Quality staff is key
The facility can even make money. In cooperation with the Jeff Morris Fire & Life Safety Foundation (www.jeffmorrisfoundation.org), events such as kids birthday parties, meetings, dinner parties, and weddings have been held at the Historic Belmont Firehouse, each paying a fee to enjoy the experience. Catering staff work from the functional firehouse kitchen to provide a unique experience, all accompanied by a firehouse staff member to share historic anecdotes and safety education in a fun and interesting way.
While Safety Learning Center & Fire Museum in the Historic Belmont Firehouse has evolved into an amazing "education destination," it should not be overlooked that the quality of the staff is key to the success. This is not a job that can be done by the casual firefighter. Advanced training and knowledge of teaching, classroom management, and injury prevention are a must. In fact, quality educators could be successful in any building. In contrast, the most exciting facility, such as the Safety Learning Center, can fail without proper staffing. Like all technical specialties in the fire service, properly trained personnel are far more valuable than any tool or apparatus.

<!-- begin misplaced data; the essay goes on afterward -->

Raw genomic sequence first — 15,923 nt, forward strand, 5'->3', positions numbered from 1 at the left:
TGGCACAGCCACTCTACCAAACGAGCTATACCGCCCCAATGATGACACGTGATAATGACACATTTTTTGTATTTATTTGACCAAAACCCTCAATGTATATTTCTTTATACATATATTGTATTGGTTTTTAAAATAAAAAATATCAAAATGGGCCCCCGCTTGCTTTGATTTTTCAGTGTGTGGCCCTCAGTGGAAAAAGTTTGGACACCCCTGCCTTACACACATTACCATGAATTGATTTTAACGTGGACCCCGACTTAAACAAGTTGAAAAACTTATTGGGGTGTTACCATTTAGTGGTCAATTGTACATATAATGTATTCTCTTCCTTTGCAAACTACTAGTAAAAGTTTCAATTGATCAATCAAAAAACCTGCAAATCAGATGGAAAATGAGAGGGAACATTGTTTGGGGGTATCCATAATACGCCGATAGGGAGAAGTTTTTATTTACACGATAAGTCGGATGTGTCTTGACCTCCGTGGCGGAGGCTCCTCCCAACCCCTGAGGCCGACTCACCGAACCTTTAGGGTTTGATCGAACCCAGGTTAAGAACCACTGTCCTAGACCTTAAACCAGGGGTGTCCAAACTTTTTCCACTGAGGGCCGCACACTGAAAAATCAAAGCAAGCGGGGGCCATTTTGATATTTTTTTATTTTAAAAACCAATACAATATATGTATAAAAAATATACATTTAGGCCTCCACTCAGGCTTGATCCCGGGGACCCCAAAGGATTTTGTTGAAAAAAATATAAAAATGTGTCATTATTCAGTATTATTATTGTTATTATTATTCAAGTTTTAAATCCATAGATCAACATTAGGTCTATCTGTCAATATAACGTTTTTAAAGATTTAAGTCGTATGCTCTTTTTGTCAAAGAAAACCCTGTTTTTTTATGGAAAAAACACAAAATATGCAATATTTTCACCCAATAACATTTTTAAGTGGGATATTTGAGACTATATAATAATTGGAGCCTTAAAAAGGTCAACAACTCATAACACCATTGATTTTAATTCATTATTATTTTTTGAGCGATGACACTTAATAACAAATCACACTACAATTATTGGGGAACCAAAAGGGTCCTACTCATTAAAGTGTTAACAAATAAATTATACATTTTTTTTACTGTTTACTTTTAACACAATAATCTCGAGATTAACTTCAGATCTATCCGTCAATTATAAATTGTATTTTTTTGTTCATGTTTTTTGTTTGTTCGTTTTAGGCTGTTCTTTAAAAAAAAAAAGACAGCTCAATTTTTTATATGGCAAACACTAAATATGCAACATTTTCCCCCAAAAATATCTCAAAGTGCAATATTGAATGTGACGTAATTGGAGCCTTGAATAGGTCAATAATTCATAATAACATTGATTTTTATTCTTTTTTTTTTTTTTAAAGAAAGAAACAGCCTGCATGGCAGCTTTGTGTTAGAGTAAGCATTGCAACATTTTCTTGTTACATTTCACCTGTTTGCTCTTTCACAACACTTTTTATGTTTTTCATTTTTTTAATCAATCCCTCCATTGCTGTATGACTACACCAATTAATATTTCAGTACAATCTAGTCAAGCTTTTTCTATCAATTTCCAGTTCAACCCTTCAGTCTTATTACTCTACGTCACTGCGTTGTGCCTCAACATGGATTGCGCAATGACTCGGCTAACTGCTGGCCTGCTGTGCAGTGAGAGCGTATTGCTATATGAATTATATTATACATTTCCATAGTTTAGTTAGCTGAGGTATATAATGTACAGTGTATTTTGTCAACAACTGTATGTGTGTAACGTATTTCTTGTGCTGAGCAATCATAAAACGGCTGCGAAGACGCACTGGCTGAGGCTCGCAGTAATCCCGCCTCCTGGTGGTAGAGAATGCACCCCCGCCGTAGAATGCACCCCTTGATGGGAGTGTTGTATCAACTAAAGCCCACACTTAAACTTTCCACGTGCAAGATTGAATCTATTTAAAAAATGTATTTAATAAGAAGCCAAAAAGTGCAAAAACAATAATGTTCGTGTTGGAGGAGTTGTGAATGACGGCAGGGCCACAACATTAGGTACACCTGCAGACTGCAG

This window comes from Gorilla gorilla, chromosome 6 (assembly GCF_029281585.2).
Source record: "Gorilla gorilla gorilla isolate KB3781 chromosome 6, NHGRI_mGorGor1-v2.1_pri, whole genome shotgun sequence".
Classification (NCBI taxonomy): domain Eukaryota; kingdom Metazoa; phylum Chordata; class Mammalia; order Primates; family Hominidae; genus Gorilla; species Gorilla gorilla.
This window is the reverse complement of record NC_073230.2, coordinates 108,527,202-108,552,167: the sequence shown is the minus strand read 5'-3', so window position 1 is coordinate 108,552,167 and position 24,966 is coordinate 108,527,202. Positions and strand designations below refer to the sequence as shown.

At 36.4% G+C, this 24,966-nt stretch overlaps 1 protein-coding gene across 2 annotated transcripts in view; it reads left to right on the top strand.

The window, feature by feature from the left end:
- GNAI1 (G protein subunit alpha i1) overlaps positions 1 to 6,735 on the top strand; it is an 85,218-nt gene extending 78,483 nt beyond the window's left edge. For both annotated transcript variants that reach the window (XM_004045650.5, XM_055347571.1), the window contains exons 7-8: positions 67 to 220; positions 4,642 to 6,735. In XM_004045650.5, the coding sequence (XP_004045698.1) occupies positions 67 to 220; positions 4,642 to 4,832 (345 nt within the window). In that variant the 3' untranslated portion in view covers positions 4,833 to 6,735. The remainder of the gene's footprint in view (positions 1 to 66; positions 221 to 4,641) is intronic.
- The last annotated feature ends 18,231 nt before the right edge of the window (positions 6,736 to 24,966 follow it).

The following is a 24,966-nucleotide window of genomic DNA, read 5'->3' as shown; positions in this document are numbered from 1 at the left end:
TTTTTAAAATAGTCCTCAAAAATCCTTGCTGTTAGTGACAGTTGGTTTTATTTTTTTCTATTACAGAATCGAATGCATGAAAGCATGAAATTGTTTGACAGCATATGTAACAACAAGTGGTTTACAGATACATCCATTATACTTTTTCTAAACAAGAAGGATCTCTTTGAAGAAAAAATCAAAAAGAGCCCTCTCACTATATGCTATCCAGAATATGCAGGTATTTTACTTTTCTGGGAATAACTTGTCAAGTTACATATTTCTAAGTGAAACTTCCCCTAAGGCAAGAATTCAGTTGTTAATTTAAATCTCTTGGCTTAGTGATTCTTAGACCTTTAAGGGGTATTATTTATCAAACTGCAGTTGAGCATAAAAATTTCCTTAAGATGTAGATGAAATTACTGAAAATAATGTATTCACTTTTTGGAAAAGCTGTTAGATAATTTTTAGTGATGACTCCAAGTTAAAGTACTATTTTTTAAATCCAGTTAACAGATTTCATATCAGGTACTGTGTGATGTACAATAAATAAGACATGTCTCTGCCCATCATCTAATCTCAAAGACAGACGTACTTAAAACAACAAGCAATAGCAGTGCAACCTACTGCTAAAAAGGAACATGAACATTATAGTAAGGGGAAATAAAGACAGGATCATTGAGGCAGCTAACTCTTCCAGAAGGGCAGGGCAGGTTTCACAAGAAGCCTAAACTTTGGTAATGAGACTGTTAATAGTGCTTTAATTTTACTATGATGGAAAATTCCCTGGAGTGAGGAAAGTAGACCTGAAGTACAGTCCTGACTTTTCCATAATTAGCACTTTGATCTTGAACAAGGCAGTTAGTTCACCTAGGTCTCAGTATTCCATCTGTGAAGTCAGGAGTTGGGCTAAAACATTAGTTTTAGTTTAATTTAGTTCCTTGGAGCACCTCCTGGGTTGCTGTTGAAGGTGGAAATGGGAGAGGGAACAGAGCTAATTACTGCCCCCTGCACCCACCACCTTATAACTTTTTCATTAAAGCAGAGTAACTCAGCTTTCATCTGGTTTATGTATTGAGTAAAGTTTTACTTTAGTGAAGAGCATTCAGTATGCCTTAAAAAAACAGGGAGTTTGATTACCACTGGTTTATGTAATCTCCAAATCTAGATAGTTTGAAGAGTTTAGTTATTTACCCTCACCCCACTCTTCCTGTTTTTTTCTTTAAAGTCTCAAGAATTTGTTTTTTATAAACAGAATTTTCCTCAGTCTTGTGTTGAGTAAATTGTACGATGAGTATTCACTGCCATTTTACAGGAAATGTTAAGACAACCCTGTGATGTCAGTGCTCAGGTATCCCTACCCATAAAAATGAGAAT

This project continues to grow and evolve in its service to the public. The goal is to provide people with knowledge so they can avoid injury and death due to preventable causes, thus freeing up the time firefighters would otherwise spend on emergency response. That's good for the entire fire service. More importantly, it's good for the community being served.
Portland Fire & Rescue
We Respond: Always Ready, Always There
October 14, 2010